Early this year, my parents found some cheap airfare (those were the days!), and a great bargain on a cruise, so they happily headed off to the Caribbean.
But while out to sea, their water heater back home began self-destructing. If not for an alert neighbor (who noticed water gushing out the door), the damage could have been worse than it was.
So I came up with The Essential “Going-Out-of-Town” Checklist — for all out-of-town travelers — and the loved ones they leave behind. Keep reading…
The Essential “Going-Out-of-Town” Travel Checklist
You’re far from home, and something goes wrong back at the house. Maybe you hear about it; maybe it’s left for the folks back home to deal with. In either case, this list will make it easier on everyone.
1, Leave a house-key with someone you trust
- You might want to leave a couple, one with a nearby neighbor, another with a family member
- If you have an alarm system on your home, make sure the key-holder knows how to disarm it
2. Have someone check your house once-a-day
- This will also ease your “did I leave a stove burner on?” anxiety
- A trusted house-sitter is also a good option, especially for pet-owners
3. Make sure the folks back home have your itinerary
- Sounds like a “no brainer” but many people forget this; be sure to include phone numbers and website info
4. Leave insurance info and list of repair companies with key-holder
- If the worst happens, better to have a company you trust work on any necessary repairs
- Include plumbers, heating and electrical firms and appliance repair companies
5. Make sure valuables/important papers left at home are safe-guarded
- Many find peace-of-mind with a floor safe; make sure it’s fire-proof
- Note that fire-proof safes are not necessarily water-proof; make sure important papers are first placed in a Zip-Loc type bag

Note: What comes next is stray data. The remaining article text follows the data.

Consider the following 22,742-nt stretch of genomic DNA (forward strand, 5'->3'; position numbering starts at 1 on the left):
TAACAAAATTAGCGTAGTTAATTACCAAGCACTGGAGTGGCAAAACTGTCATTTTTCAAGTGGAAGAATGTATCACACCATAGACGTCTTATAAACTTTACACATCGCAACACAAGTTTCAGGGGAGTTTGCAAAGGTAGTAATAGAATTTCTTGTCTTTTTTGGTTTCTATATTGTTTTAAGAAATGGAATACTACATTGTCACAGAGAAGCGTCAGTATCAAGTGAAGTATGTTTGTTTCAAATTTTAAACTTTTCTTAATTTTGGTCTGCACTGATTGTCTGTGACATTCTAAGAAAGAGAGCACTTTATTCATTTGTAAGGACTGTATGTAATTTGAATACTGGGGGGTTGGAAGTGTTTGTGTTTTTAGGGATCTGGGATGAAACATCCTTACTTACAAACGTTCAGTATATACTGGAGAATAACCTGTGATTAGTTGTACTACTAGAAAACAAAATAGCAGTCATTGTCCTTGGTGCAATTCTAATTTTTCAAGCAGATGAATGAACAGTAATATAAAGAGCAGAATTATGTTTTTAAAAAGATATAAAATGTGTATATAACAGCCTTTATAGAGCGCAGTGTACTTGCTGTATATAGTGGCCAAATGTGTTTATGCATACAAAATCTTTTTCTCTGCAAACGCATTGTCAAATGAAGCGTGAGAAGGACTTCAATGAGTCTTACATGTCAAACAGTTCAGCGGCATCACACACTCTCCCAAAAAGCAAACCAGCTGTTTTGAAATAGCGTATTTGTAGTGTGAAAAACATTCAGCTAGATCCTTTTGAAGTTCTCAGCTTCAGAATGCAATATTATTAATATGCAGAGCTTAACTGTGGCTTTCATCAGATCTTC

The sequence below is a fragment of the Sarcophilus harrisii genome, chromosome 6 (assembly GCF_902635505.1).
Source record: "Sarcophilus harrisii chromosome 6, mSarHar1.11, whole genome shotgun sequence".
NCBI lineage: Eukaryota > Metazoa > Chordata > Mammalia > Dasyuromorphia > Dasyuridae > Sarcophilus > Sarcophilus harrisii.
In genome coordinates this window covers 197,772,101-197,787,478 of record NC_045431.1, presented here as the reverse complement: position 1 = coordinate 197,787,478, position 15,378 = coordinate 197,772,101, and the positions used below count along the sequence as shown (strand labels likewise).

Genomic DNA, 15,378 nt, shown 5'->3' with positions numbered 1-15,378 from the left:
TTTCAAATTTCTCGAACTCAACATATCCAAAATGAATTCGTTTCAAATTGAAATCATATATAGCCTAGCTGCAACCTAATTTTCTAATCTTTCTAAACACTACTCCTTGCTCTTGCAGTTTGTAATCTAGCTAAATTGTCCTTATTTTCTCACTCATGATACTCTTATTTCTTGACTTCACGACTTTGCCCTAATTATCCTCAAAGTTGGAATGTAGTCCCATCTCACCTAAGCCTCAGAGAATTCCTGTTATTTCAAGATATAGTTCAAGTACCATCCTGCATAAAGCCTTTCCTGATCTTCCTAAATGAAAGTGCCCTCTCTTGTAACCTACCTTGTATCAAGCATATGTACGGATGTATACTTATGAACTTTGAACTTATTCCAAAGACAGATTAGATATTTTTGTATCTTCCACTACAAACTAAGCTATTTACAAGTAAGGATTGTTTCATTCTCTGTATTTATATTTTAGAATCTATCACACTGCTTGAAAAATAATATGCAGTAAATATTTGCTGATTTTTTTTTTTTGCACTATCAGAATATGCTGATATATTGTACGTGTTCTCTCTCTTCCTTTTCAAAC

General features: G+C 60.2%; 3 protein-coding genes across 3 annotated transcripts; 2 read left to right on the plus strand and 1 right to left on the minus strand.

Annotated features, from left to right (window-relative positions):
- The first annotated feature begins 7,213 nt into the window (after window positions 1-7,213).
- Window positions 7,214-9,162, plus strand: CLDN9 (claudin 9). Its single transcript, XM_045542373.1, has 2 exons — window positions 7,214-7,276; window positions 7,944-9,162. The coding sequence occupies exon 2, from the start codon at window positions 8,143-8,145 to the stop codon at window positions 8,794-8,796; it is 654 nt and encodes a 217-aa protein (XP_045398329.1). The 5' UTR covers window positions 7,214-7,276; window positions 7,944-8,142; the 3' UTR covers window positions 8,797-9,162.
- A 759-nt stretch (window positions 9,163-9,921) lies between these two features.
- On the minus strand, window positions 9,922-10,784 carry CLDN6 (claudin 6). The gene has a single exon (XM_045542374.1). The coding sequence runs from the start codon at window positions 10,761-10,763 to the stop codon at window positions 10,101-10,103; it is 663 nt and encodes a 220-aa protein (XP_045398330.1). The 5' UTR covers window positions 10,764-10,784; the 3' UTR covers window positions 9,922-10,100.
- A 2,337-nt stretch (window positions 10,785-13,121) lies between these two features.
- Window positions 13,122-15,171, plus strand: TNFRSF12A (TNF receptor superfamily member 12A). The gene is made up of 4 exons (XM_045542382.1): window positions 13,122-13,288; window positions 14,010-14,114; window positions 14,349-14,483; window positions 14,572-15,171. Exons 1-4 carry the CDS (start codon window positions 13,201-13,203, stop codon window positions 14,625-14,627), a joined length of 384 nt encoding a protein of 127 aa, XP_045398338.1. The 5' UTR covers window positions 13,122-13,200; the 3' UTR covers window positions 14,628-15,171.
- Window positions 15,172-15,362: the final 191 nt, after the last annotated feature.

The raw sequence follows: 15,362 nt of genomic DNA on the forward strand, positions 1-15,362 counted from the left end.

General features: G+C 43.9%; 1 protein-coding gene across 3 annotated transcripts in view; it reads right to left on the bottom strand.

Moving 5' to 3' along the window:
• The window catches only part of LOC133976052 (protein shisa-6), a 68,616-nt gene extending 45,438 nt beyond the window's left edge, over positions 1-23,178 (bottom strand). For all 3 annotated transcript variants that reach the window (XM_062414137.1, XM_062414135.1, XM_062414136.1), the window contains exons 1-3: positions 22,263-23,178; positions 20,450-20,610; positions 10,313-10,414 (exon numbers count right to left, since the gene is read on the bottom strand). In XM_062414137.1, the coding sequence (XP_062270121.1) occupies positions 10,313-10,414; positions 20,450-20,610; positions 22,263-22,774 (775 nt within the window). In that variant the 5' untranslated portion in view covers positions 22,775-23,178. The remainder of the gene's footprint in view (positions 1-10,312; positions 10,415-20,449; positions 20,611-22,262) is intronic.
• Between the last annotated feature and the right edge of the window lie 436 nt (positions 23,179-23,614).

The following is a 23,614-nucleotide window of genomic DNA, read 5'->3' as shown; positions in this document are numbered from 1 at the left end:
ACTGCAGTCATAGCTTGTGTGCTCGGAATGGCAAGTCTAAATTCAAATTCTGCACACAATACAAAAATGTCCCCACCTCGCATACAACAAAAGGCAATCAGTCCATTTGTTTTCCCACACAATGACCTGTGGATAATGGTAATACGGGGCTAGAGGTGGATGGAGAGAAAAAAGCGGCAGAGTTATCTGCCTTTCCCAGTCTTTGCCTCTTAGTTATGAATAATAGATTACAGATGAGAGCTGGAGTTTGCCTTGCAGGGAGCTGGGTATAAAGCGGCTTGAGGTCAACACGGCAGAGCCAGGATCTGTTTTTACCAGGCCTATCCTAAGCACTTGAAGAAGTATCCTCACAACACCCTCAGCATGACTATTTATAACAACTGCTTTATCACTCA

- If you don’t have a floor safe, use a safety-deposit box at your local bank
6. Travelers must be phone-accessible
- If you’re going out of the country, make sure you have cell phone coverage of the area you’ll be visiting (or rent a cell there); make sure the right people have your number — and you have theirs
- If you’re on a cruise, see if it is accessible by cell phone; some cruises have no cell service, and ship-to-shore calls can run $10- per minute
- If calling a ship, be sure you know your party’s cabin number; the extra minutes it takes an operator to look that up can really add to your bill
7. Travelers should have an “exit strategy” in case of emergency
- Plan ahead: if you’re on a cruise, can you arrange a helicopter exit if necessary? Ask before you go
- Know your own itinerary, and where the nearest airport is at every stop
8. Use these links for transportation options
- Link to airlines’ Contracts of Carriage (a list of your “rights” regarding flight delays, refunds, etc.):
- Link to numerous hotel chains:
A final note: there are emergencies, and then there are real emergencies. In other words, there are some things the folks back home can deal with every bit as well as you can.
So don’t let minor problems ruin a trip; learn to distinguish between a true emergency and everyday problems. Enjoy your vacation.